Would you buy a condo in a building built on leased land?

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Topic: Would you buy a condo in a building built on leased land?

Real Estate – General February 15, 2013 at 1:27 am

Would you buy a condo in a building built on leased land?

The development planned for Pier 1 of Brooklyn Bridge Park will apparently be built on leased land. This article http://www.brooklynpaper.com/stories/34/32/dtg_bridgeparkhotel_2011_08_05_bk.html says “As part of the project, developers would get a 98-year lease after building a 170- to 225-room hotel, a 150- to 180-unit residential building, and creating at least 300 parking spaces, public restrooms and park storage facilities.”
Would you buy a condo in this development that is on leased land? Also, the building will have special taxes earmarked to maintain the public park. Will these taxes be additional to regular real estate taxes? The above article says As part of that funding plan, the city will collect ground rent and property taxes earmarked for the 85-acre greenspace from Pier 1 and future high-rises at John Street in DUMBO and the southern leg of the park at Pier 6.”
Brownstoner also reported about the John Street Con Ed site being sold to Brooklyn Bridge Park and the land to be leased to a developer to build a residential building. Again, what are the concerns on buying a condo on leased land? And will common costs and taxes be higher in these properties?



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I think all of Battery Park City is leased land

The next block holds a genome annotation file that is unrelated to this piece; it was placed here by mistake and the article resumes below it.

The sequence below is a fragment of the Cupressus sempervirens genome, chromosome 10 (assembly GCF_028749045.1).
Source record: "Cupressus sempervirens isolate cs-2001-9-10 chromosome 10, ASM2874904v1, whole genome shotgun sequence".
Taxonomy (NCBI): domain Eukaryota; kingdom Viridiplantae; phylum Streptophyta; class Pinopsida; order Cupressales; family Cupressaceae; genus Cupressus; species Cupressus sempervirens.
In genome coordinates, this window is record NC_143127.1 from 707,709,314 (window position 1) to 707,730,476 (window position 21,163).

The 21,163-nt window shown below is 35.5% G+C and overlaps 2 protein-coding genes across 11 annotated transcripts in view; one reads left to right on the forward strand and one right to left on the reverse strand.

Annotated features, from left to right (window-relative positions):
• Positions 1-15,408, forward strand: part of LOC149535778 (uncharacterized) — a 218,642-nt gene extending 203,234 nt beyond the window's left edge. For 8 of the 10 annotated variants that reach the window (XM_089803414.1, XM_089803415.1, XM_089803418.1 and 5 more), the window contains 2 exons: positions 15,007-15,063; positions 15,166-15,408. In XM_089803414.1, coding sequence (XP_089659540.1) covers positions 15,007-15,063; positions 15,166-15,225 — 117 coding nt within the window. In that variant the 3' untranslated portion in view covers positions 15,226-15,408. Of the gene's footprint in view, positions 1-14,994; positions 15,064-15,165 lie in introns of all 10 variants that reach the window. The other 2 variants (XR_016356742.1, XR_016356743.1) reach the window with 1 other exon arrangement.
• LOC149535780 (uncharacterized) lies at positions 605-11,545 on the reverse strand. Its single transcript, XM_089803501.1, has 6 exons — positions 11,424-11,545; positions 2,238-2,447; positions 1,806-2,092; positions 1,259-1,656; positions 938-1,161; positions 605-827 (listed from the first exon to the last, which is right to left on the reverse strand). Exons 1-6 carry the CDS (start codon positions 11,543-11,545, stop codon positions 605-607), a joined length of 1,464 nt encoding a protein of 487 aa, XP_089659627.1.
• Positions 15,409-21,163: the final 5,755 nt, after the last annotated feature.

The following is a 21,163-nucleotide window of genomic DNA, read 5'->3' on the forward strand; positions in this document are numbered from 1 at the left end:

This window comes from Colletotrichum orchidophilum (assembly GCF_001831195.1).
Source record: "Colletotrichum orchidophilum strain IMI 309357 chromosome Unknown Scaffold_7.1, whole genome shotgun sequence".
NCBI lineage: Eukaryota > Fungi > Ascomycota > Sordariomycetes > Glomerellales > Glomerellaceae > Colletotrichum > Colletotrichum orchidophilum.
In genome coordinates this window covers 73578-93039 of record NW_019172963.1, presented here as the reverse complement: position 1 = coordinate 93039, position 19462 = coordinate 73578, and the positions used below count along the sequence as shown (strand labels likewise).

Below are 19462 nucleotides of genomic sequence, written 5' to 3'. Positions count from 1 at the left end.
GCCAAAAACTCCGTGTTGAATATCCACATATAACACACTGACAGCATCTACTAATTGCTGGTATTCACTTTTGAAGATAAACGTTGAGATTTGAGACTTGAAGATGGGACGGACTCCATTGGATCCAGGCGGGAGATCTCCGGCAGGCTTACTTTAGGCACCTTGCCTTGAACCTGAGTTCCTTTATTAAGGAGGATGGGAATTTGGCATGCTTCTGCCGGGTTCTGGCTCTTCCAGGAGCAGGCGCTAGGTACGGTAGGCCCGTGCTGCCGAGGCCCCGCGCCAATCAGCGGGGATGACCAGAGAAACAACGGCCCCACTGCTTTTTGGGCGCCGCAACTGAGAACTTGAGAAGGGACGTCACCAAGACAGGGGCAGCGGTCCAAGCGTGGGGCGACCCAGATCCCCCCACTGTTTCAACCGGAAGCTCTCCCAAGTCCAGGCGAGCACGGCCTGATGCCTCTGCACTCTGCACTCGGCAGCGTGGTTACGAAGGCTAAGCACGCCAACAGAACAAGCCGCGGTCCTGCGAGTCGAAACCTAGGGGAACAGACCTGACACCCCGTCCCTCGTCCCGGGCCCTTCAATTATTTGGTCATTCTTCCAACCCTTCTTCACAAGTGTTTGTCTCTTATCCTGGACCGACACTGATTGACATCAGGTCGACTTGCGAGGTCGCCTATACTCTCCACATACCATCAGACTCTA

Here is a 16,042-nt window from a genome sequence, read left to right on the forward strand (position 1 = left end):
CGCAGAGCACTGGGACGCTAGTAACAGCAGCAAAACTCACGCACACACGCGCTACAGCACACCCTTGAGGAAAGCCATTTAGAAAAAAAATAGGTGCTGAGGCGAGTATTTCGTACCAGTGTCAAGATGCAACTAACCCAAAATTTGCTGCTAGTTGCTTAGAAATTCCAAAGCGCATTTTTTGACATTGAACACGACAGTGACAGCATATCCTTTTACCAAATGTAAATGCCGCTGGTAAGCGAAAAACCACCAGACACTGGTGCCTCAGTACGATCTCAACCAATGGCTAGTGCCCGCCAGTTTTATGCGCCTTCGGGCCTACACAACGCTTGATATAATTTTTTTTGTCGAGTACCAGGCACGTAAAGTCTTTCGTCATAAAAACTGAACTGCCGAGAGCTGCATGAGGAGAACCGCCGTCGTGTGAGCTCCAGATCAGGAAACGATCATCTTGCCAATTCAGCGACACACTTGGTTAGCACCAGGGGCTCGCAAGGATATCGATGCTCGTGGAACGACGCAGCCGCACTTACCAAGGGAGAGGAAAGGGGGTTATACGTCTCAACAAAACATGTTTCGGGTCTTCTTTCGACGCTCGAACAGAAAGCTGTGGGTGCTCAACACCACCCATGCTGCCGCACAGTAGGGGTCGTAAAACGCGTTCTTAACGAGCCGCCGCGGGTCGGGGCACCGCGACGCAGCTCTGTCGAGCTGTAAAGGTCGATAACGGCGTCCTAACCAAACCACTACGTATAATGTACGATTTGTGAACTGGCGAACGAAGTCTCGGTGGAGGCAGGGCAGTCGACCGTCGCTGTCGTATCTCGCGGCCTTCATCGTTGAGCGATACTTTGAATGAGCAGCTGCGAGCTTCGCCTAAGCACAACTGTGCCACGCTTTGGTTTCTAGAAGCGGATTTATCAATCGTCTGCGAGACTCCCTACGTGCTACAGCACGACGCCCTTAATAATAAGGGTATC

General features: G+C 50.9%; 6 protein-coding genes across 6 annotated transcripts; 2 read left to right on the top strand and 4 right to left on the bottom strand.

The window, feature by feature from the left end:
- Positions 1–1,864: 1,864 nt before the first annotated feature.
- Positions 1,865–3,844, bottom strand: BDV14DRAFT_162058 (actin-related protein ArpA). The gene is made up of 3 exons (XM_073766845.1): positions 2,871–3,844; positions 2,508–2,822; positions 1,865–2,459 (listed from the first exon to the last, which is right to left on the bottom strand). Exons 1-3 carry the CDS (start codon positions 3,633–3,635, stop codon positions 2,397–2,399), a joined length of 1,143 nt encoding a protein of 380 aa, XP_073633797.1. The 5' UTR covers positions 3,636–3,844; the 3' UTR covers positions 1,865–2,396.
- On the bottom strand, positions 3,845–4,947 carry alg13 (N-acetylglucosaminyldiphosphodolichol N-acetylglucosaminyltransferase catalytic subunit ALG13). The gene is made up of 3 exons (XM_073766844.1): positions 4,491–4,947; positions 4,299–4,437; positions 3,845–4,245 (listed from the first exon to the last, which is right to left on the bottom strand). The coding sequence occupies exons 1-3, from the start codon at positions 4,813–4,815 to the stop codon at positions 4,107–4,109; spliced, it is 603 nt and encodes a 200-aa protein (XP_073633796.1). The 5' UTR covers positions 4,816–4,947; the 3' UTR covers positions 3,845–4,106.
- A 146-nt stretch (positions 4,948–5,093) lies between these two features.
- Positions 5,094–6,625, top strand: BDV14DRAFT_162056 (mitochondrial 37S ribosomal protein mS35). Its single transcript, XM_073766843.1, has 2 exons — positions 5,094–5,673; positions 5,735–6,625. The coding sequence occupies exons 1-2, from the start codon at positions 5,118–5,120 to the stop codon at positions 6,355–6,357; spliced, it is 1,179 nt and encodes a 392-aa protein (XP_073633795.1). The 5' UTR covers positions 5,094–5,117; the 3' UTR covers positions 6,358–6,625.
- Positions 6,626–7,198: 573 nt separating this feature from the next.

Search through many discussions on this topic on streeteasy.com.  Buying in a land-leased has some very substantial pitfalls, not the least of which is that the units are not financeable as the remaining term on the lease approaches 30 years.  An UES coop recently had to purchase the land under its lease, and its maintenance is now so high that the units can’t be sold for $300 sq ft.  People trying to renew land leases from 40-50-60 years ago are facing insane rent increases given the change in property values over that time.  That said, virtually all of Battery Park City is a land lease and, although there were some issues recently that affected the marketability of those apartments, the land is owned by a government entity, and people presume that the BPC will not refuse to renew the lease or extract ransom lease payments like a private landlord might (in fact the BPC recently agreed to restructure its lease gratuitiously to lower potential future rent payments).  So, you need to understand the terms of the lease, particularly the duration, and consider that carefully in your evaluations.

The carrying costs on BPC apartments are huge! I always wondered why apt prices looked so reasonable there until I saw the monthly costs — a real drag on values.

Most buildings in NYC are built on land owned by the building, so  you would need to be very cautious of these types of buildings. In London it is common for apartments or houses to “sold” as leasehold, i.e. you buy a lease on a brand new apartment for 125 years, the price is presumed to be the present value of all the rent paid now. In the first few years as rental prices increase, the value of the remaining leashold increases, but as the termination date of the lease approaches, the value of the leasehold declines. Leasholds are bought and sold all the time. At the end of the leasehold the property reverts to the landowner.
In New York, you should be careful of unusual ownership arrangements, they can be difficult to finance, and as the lease approaches the end of its term, the price of apartments goes down. A prudent condo board should establish a special reserve fund to purchase/re-lease the land at the end of the lease, but most condo boards, or more properly their owners, don’t like taking the very long-term view.
Be informed and cautious, but if it’s properly priced, it should be okay. Talk to an experienced attorney. Also think about your own situation, if you are in your late thirties or younger, and the lease is forty years, you need to ask yourself, “what happens if I am still living here in thirty years?”

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